If you’re Donald Trump — and I wouldn’t wish that on anyone — what are you worried about?
Over the last month, the House committee investigating the January 2021 attack on the U.S. Capitol presented plenty of testimony about the loony efforts to overturn the 2020 presidential election and keep Trump in office. But, at this point, does the former president have any criminal liability?
Putting together a solid — and unprecedented — federal case against the 45th president is a tall order with motives and mindset key to convincing a potential jury that Trump’s actions were criminal. Is prosecution even possible?
I’ve presented this question to several attorneys, the latest Ty Cobb, who earned his chops as a federal prosecutor in Baltimore at the start of a legal career that took him to the Trump White House in 2017.
Cobb served as special counsel to the president during Robert Mueller’s investigation of Russian interference in the 2016 election.
While he spent decades as a defense attorney, Cobb says he still thinks like a prosecutor. “Once you do that,” he says, “it’s always in your blood.”
Of late, Cobb has broken silence and appeared in the media to give his opinions about Trump and the Jan. 6 findings.
The committee’s most recent hearing focused on connections between white supremacist groups, the Trump White House and the attack on the Capitol. Cobb’s conclusion: The committee “does not have the goods” to prove Trump was involved in a conspiracy. He deserves blame for the violence of Jan. 6, Cobb says, but proof that he was involved in a coordinated plan is so far lacking.
“Should he have known there would be violence [on Jan. 6]? Maybe,” says Cobb. “But Trump does not think like an ordinary person. Trump is a very seriously wounded narcissist, and his narcissism and self-interest cloud every single thought he has.”
Some analysts insist that Trump knew exactly what he was doing on Jan. 6. But that, says Cobb, accords the former president far more rationality than the same analysts ever assigned him over the last six years.
“If I’m Trump,” says Cobb, “I’m less worried about the Capitol stuff because it’s a reach and ultimately, whether it’s the D.C. Court of Appeals or the Supreme Court, I don’t think there’s a conviction that can be sustained there based on the existing evidence.”
So are there any reasons Trump should worry?
At least five, according to Cobb.
“I would be worried about the call to Raffensperger,” he says, a reference to the phone call Trump made in early January 2021 to pressure Georgia Secretary of State Brad Raffensperger to change the state’s vote totals and give Trump an illegitimate win over Joe Biden.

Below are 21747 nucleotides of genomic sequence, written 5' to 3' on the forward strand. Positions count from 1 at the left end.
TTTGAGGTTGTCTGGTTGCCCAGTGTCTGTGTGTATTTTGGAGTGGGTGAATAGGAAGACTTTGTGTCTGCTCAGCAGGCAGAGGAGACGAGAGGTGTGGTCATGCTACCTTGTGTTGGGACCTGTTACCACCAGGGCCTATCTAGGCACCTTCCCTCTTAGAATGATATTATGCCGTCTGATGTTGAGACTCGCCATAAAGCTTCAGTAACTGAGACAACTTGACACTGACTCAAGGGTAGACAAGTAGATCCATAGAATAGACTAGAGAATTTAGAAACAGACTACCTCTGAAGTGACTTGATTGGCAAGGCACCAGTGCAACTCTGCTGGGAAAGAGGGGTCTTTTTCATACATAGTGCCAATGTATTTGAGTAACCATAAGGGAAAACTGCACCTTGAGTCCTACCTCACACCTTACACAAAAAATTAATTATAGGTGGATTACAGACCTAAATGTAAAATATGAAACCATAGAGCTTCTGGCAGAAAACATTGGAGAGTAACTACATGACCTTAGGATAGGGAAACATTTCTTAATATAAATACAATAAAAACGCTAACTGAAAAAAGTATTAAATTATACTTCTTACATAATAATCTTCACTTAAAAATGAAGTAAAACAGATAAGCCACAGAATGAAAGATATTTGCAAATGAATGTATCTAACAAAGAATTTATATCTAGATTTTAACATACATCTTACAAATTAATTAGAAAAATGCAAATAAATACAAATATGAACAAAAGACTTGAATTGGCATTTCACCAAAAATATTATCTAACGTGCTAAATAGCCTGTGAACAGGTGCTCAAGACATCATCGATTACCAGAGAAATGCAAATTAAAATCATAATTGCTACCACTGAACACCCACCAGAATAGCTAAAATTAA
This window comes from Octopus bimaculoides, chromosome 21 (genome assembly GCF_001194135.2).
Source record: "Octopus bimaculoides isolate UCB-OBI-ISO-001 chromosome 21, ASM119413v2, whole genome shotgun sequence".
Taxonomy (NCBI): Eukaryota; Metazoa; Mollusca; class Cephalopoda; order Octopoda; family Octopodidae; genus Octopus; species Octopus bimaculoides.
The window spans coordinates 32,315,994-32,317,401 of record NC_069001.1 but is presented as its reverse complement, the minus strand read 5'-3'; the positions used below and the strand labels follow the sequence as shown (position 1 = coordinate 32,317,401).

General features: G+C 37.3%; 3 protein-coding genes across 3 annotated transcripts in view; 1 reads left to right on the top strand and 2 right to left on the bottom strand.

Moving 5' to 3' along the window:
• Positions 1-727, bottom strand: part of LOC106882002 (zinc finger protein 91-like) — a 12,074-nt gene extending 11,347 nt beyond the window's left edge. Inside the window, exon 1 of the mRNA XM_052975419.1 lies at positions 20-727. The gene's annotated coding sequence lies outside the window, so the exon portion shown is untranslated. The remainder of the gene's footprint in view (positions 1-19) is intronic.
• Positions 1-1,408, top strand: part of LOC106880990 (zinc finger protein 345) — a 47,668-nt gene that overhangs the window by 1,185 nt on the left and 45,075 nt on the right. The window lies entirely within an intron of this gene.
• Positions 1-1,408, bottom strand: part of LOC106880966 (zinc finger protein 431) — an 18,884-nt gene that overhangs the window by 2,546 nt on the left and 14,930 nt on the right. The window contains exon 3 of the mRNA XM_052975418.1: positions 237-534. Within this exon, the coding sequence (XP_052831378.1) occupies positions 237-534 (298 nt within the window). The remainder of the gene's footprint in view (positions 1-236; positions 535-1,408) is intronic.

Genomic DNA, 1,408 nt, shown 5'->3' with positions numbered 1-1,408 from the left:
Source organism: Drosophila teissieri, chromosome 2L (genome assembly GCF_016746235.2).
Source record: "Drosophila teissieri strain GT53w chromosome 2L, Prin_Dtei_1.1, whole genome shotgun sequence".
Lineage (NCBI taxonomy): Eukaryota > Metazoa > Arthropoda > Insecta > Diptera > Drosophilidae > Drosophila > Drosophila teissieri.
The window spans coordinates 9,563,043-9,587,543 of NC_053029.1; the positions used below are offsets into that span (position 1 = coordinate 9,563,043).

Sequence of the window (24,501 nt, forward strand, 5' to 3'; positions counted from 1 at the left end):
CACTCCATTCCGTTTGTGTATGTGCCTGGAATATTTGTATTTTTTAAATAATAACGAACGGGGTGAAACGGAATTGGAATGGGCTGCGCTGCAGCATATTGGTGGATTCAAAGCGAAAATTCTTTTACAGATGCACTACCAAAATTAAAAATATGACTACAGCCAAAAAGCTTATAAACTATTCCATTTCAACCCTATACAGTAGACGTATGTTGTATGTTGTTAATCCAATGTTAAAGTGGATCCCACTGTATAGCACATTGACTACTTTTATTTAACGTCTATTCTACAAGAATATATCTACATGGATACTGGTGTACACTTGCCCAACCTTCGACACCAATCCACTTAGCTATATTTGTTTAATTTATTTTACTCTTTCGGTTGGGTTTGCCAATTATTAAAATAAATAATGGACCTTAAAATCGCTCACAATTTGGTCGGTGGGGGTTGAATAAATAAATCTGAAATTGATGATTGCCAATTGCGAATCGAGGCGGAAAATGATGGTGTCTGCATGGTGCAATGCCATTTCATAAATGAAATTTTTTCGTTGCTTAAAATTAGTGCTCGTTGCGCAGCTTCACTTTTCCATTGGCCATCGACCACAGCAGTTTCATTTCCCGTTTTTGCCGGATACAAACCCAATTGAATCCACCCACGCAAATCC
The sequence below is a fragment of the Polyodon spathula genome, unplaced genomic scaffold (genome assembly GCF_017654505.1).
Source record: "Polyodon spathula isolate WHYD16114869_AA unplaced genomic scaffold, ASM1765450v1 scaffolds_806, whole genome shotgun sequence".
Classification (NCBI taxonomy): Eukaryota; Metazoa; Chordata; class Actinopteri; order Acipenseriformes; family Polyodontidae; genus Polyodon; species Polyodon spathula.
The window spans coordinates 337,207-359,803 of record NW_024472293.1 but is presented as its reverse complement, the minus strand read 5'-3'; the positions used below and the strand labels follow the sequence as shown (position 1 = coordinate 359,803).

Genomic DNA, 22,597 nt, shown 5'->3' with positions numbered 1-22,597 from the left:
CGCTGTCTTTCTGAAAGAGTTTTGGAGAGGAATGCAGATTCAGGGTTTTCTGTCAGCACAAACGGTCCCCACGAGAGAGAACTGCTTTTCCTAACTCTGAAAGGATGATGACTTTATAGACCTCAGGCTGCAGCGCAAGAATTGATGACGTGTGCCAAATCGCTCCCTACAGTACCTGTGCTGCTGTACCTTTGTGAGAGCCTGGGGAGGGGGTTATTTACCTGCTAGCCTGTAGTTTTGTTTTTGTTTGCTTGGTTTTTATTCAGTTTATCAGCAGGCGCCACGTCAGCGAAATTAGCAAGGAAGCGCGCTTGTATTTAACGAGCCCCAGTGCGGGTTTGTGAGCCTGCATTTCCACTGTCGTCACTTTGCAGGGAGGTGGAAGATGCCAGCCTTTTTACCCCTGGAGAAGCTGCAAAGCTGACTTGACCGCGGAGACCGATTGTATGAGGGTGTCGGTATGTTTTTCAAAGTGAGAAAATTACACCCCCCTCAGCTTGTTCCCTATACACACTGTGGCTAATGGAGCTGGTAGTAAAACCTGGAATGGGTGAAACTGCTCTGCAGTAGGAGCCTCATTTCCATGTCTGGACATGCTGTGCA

“I just want to find 11,780 votes,” Trump said during the recorded call. “I need 11,000 votes, give me a break.”
And then, Cobb says, don’t forget the call Trump made to Rusty Bowers, Speaker of the Arizona House of Representatives, for the same purpose. According to testimony last month before the committee, Trump and lawyer Rudy Giuliani pressured Bowers to have the state legislature replace Biden electors with electors loyal to Trump. John Eastman, the conservative lawyer engaged in the effort to overturn Biden’s victory, told Bowers to “just do it and let the courts sort it out.” Bowers refused.
Says Cobb: “Trump can think he won, he can think the election was stolen, and he could say that to those guys, but he can’t tell [Raffensperger] to, ‘Find me an extra [11,780] votes,’ and he can’t say, nor can his lawyer say, ‘Just do it’ to the guy in Arizona.”
And then there is the phone call Trump placed in December 2020 to Richard Donoghue, his acting deputy attorney general, as well as the actions taken toward Vice President Mike Pence. According to Donoghue, Trump told him to “just say the election was corrupt and leave the rest to me and the [Republican] congressmen.”
Officials of the Department of Justice had told Trump there was no evidence of fraud, yet he persisted in personally pressuring them to go along with the big lie. The Jan. 6 committee learned that a group of Republican members of Congress, including Andy Harris of Maryland’s 1st District, met at the White House in December 2020 to discuss Eastman’s scheme to have Pence reject the election results on the day they were to be certified, Jan. 6.
Cobb says: “It would be hard to say that’s not an attempt to interfere with the fair resolution of the election. The same is true for trying to convince Pence to do something that his lawyers had already advised him he did not have the authority to do.”
Cobb then brought up another matter that should worry Trump — the raising of millions of dollars for an “election defense fund” that did not exist. When the committee first reported this, it struck me as a possible federal fraud case. The Trump campaign sent emails to supporters and raised $250 million for lawsuits, but most of it went to Trump’s Save America PAC, and from there to entities that had nothing to do with election litigation.
“It’s hard for me to fathom how a case could not be developed there depending on how the facts evolved,” says Cobb. “I don’t know the terms under which people donated. I don’t know what representations they relied on. But that smells.”